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ESG and investment governance for pension scheme trustees

The Pensions Regulator has updated its Investment Governance guidance for DC schemes to reflect recent changes in legislation, requiring trustees to set out their policies on environmental, social and governance (ESG) issues when making investment decisions.

Regulations making changes to the disclosure regime for pension schemes were published in September 2018 and will come into force on 1 October 2019. Further changes made by regulations published in June 2019 will come into force on 1 October 2020. 

Background to ESG and investment governance

Under the current regime, trustees are required to disclose in their scheme’s statement of investment principles (SIP) ‘the extent (if at all) to which social, environmental or ethical considerations are taken into account in the selection, retention and realisation of investments’. 

However, the government has been considering for some time whether to make changes to the 2005 investment regulations in which this requirement is contained. There has been an increased focus on the importance of ESG issues for businesses generally in recent years, as well as in relation to investment and finance; the government’s Green Finance Strategy published at the start of July ‘recognises the role of the financial sector in delivering global and domestic climate and environmental objectives’.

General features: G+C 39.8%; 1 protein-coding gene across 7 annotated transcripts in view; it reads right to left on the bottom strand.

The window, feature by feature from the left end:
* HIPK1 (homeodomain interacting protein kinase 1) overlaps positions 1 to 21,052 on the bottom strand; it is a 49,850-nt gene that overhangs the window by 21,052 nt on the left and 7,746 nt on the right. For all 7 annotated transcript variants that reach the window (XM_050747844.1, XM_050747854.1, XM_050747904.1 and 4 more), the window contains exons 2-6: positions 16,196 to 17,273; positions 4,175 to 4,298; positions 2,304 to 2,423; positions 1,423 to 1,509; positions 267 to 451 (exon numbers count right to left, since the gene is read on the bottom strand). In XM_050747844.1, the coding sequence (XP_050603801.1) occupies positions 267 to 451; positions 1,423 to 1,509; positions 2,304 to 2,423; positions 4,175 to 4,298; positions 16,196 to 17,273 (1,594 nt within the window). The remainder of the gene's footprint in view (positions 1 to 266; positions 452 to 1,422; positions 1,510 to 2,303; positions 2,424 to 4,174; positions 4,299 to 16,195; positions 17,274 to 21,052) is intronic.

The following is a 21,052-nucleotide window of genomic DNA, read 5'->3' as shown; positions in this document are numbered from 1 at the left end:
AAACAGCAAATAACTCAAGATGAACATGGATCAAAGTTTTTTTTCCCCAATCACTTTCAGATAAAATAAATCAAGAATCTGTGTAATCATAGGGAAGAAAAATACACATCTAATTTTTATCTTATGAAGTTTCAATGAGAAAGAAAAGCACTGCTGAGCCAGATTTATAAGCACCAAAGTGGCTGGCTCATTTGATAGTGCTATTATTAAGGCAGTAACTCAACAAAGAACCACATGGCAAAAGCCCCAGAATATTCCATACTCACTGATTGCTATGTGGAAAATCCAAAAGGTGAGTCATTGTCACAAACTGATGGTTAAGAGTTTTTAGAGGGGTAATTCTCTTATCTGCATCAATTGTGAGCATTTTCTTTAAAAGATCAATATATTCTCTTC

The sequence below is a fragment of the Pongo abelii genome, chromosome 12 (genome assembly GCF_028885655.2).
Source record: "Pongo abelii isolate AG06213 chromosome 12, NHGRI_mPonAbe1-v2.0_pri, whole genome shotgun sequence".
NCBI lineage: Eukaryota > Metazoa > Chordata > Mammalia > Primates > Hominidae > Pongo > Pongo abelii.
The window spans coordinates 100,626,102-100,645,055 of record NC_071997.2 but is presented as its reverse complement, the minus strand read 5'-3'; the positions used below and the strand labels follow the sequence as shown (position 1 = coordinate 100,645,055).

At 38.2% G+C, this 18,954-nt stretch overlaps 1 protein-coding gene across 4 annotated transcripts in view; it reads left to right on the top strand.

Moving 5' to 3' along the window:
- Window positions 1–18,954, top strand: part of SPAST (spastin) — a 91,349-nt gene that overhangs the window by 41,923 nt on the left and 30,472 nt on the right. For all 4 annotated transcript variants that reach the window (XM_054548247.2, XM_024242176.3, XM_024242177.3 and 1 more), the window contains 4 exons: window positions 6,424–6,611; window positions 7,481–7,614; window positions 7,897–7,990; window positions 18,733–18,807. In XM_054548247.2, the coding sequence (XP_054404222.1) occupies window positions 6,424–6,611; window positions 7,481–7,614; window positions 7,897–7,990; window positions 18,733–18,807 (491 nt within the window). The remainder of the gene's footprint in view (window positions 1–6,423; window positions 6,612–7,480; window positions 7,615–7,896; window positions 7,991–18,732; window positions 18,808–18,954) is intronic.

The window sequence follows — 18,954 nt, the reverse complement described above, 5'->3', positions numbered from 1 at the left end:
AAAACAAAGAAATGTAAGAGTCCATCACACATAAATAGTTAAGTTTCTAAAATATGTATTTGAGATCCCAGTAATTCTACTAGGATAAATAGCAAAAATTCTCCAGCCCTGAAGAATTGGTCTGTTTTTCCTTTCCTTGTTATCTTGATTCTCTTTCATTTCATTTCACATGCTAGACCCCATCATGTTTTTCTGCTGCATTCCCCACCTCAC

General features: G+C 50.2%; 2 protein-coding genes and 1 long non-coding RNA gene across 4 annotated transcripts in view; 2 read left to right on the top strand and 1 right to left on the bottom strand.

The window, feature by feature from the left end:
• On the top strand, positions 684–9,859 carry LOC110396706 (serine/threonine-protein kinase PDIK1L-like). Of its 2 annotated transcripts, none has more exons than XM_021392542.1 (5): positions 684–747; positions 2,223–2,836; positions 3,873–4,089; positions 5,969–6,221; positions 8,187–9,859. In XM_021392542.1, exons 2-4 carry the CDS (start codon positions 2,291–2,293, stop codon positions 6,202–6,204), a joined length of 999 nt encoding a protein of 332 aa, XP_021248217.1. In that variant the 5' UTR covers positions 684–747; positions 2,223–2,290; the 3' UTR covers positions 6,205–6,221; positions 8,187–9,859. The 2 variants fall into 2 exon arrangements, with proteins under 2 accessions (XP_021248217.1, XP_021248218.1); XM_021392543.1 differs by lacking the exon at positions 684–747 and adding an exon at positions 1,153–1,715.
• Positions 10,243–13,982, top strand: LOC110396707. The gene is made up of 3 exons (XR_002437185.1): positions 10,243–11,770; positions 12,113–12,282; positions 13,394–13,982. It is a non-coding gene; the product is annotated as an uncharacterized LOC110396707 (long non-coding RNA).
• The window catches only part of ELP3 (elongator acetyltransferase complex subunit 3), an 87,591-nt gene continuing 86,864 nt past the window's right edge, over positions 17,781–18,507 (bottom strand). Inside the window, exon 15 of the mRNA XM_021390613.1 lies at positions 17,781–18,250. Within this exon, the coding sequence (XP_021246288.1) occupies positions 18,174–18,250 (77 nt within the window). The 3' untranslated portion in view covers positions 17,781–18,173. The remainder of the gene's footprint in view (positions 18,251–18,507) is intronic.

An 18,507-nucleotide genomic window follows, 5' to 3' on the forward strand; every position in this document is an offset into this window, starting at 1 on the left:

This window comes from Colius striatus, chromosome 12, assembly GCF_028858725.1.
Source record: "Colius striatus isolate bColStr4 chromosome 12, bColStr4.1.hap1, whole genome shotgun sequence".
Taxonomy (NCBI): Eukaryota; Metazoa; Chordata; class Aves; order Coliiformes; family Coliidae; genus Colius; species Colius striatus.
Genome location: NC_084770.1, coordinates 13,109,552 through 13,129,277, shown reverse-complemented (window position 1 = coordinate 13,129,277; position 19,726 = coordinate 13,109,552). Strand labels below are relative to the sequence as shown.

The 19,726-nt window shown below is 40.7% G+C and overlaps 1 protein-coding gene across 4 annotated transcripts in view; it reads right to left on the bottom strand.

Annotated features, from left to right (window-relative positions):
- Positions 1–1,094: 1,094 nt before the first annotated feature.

Within this environment, two reports by the Law Commission considered how pension schemes should approach ESG factors when making investment decisions. The reports recommended that trustees should be required to state their policies on evaluating long-term investment risks and on the scheme’s approach to stewardship (which includes the exercise of voting rights as well as other methods of engagement). The government subsequently consulted on changes to the disclosure requirements relating to ESG issues, resulting in regulations being published, details of which are set out below. The DC Investment Governance guidance was revised to incorporate these regulations and to respond to requests from the pensions industry for further guidance and clarity in certain areas.

Changes to the disclosure regime

In regulations published in September 20181, the disclosure regime for pension schemes was amended to strengthen trustees’ investment duties. Those regulations will come into force on 1 October 2019 and require that trustees set out in their SIP their policies on financially material considerations and the stewardship of scheme investments. The regulations also make clear that financially material considerations now include, but are not limited to, ESG factors, including climate change.